The Milwaukee Ride of Silence will take place on Wednesday May 18th, leaving from the North Shore Wheel and Sprocket in Fox Point at 7pm. The 7 mile long ride is being organized by the Warshafsky Law Firm along with Wheel & Sprocket and riders are asked to ride in silence, like in a funeral procession, both to honor cyclists who have been killed or injured through no fault of their own, and to promote safe habits and mutual respect between people on bicycles and those in motor vehicles.
The ride is emphasizing Wisconsin’s 3-ft law, in which motorists are required to give a cyclist more than three feet when passing. Click here for more information about any of the 10 other Rides of Silence scheduled around Wisconsin. There are 308 rides scheduled around the country. For more information about the Milwaukee ride, contact Todd Hall at Caffeine Communications 847 778 0653 email@example.com
I admit that I am a little bit torn about promoting this ride. Don’t get me wrong, I think it is important to honor cyclists who have been killed through the negligence of motorists. Perhaps this year more than ever, with the tragic deaths of some high-profile and universally liked local cyclists, the ride of silence may be an important and cathartic way for the local cycling community to deal the loss of friends. And if the event gets media attention and causes even a few motorists to take greater care when driving, that could have a tremendously positive impact.
But there are many different groups of people who ride bicycles for many different reasons. There are road racers, track racers, mountain bikers, commuters and recreational riders. Every group has different agenda but shares a common goal promoting their style of riding and getting more butts on bikes of one kind or another. It’s all good, but my agenda on Over the Bars is to promote cycling as a safe, every day activity. It is my opinion, based on more than a decade as a bicycle safety professional, that as long as you follow the rules of the road and take a bit of care, riding a bicycle in Milwaukee is safer than walking down stairs, driving a car or ice skating. It is something that doesn’t warrant any more extra worry or caution than other everyday activities. I don’t run down stairs holding a sharp knife, and I don’t race through red lights or ride against traffic on a bicycle.
I don’t say that with a cavalier attitude, I say it with conviction based on years of looking at crash analysis, designing bicycle facilities and teaching bicycle safety. It is also my firm belief that the way to get more people riding bicycles is to sell it as fun, convenient, healthy, safe and even sexy, the same way any other activity or product is marketed. The nice thing about selling cycling is the truth in advertising factor. Bicycling will make you happier, healthier, wealthier and sexier. No matter what Madison Avenue says, smoking a cigarette, drinking a Mountain Dew or buying a Corvette won’t.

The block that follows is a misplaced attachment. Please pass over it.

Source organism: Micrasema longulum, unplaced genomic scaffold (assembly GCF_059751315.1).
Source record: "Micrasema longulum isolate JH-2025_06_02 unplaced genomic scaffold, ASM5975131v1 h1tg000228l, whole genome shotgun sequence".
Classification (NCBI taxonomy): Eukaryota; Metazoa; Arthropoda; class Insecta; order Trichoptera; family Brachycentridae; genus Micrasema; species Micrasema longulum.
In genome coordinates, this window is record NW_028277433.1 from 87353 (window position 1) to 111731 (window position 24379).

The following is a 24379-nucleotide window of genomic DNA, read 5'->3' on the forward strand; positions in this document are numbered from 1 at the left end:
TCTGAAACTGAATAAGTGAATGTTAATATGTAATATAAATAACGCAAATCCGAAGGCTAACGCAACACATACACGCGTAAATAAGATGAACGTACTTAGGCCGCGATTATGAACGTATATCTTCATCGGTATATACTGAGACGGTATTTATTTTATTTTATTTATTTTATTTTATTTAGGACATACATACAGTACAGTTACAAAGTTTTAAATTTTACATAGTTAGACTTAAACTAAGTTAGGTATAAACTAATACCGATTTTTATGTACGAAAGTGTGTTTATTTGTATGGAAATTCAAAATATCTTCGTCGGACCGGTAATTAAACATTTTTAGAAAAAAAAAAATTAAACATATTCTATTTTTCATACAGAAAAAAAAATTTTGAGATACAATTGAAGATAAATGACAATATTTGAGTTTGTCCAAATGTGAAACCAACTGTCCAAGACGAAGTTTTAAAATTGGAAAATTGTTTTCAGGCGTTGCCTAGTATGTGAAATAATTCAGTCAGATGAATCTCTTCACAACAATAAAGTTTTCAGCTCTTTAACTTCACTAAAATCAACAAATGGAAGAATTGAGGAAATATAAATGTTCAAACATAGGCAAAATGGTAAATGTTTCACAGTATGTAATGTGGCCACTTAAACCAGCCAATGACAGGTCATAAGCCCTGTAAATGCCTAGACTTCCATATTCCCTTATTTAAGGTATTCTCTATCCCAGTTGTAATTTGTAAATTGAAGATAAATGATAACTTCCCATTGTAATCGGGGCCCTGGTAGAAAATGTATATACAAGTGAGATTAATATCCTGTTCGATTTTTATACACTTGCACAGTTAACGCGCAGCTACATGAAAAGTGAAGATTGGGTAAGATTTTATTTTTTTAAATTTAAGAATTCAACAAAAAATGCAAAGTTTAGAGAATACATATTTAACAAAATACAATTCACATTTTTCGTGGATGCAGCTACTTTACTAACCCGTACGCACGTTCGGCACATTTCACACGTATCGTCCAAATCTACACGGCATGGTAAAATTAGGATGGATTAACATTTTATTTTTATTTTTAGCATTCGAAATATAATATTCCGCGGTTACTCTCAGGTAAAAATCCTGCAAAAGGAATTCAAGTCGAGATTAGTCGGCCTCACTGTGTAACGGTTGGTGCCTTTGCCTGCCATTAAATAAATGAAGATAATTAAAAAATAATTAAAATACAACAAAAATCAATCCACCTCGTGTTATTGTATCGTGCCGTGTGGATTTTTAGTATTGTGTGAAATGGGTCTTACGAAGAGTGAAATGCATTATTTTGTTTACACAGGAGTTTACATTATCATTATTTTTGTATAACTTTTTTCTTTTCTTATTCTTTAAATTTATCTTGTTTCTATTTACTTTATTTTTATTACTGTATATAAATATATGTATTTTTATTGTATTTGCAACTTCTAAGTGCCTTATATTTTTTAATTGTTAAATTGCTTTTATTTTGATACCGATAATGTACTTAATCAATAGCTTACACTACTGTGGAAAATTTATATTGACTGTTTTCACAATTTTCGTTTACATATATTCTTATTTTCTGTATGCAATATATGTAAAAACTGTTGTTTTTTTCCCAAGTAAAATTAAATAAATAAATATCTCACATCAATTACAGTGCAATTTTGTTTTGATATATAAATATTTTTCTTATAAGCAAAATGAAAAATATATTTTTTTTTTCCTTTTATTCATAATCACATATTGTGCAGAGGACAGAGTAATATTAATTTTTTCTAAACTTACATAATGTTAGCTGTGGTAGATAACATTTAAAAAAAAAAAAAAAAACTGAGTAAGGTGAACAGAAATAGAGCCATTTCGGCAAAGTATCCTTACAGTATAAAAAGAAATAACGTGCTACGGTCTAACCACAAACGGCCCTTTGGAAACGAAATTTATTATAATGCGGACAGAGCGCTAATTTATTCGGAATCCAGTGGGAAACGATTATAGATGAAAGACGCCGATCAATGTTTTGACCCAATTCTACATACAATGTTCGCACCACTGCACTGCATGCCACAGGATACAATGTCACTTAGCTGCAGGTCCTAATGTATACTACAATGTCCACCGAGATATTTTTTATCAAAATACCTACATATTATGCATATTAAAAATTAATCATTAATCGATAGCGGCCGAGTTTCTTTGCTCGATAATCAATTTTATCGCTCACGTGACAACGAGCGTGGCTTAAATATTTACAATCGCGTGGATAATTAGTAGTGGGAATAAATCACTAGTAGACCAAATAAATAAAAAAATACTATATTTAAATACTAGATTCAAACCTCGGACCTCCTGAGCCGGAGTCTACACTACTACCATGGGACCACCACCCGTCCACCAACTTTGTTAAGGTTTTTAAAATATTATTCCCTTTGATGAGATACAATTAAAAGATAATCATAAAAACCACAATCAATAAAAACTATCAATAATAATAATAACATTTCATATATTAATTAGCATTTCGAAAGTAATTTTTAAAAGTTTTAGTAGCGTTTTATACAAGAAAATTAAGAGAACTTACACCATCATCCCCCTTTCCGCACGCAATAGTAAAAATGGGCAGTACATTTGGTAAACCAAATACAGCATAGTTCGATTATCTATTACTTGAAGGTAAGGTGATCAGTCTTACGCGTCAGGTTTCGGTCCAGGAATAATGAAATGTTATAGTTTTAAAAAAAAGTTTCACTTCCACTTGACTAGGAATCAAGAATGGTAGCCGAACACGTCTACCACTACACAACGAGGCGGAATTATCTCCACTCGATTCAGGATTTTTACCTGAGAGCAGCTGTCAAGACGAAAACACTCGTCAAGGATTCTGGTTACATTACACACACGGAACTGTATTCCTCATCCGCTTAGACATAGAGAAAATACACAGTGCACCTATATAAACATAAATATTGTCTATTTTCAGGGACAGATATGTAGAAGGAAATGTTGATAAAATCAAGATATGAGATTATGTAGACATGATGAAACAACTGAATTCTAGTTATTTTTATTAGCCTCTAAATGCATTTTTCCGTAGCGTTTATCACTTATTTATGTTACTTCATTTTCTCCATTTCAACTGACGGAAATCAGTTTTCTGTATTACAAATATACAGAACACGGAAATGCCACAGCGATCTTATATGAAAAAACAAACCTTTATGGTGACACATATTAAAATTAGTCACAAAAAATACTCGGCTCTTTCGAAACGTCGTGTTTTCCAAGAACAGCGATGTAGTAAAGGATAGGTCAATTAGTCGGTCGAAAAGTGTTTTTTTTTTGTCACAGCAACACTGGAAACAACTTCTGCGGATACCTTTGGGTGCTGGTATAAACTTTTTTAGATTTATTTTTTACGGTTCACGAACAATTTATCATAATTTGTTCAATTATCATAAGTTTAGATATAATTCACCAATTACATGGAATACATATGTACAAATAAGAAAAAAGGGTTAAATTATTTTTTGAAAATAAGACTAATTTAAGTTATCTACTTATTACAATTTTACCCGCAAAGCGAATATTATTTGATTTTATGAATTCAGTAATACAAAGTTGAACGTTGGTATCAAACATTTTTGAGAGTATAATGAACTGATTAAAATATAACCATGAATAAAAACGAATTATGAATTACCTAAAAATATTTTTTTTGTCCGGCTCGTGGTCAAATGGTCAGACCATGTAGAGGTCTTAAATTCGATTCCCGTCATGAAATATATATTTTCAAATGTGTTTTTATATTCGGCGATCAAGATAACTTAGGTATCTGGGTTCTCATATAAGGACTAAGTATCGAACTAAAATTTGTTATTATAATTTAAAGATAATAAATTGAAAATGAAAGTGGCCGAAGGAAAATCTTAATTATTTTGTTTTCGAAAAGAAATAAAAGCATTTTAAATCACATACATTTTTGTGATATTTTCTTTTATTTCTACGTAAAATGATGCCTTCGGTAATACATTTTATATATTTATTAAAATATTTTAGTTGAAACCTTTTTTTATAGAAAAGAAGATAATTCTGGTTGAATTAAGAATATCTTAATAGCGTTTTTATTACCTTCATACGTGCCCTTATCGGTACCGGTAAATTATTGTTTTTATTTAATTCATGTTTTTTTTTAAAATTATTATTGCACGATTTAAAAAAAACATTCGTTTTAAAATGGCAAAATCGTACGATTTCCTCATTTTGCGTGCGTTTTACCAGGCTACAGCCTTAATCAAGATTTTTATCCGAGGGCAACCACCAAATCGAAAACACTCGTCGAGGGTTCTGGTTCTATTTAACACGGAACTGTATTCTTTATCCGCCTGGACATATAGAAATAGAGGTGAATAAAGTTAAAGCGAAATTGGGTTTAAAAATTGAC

If my number one goal is to sell cycling as safe and sexy, I don’t think I will get more people riding bicycles if I am always talking about a rare tragic crash or reminding people to wear helmets and yellow vests. That is why I am a bit conflicted about promoting the Ride of Silence. So why am I am doing it?
First, because I am human with feelings, not a marketing robot whose prime directive is to sell cycling for transportation. Second, because I knew Jeff Littmann and have close friends who knew John Harrington. I am personally saddened by their deaths.
The last and most important reason I am promoting the Ride of Silence is that the death of a single innocent person riding a bicycle or walking across the street is one death too many. Driving a car is like carrying a gun, it is a dangerous thing to do. I take the same cautious attitude driving as I do hunting. When I am carrying a gun, I am constantly aware of the awesome responsibility to ensure the safety of those around me. When driving I remain extremely vigilant and drive well within the conditions any my ability to react to unforseen circumstances. If everyone drove their vehicles with that same attitude, far fewer innocent lives would be lost because of simple mistakes and careless behavior behind the wheel.
There is a safety concept called Vision Zero that is gaining popularity in Europe. The idea is simple, life and health should never be traded for other social benefits. Life and health are paramount and should not be exchanged for increased mobility or convenience. Vision Zero also holds traffic engineers and planners share responsibility for roadway safety with roadway users. They should design roads with safety as the prime concern and mobility second. The ultimate goal of the Vision Zero traffic safety program is the elimination of deaths and near elimination of serious injuries.
Those results may not be possible to achieve in the United States or even Europe given human being’s predilection to be selfish, take short cuts and our minimal investments in long-term health, but like a bike team struggling to bridge a gap in a race, we won’t get there unless we all work together and give 100%.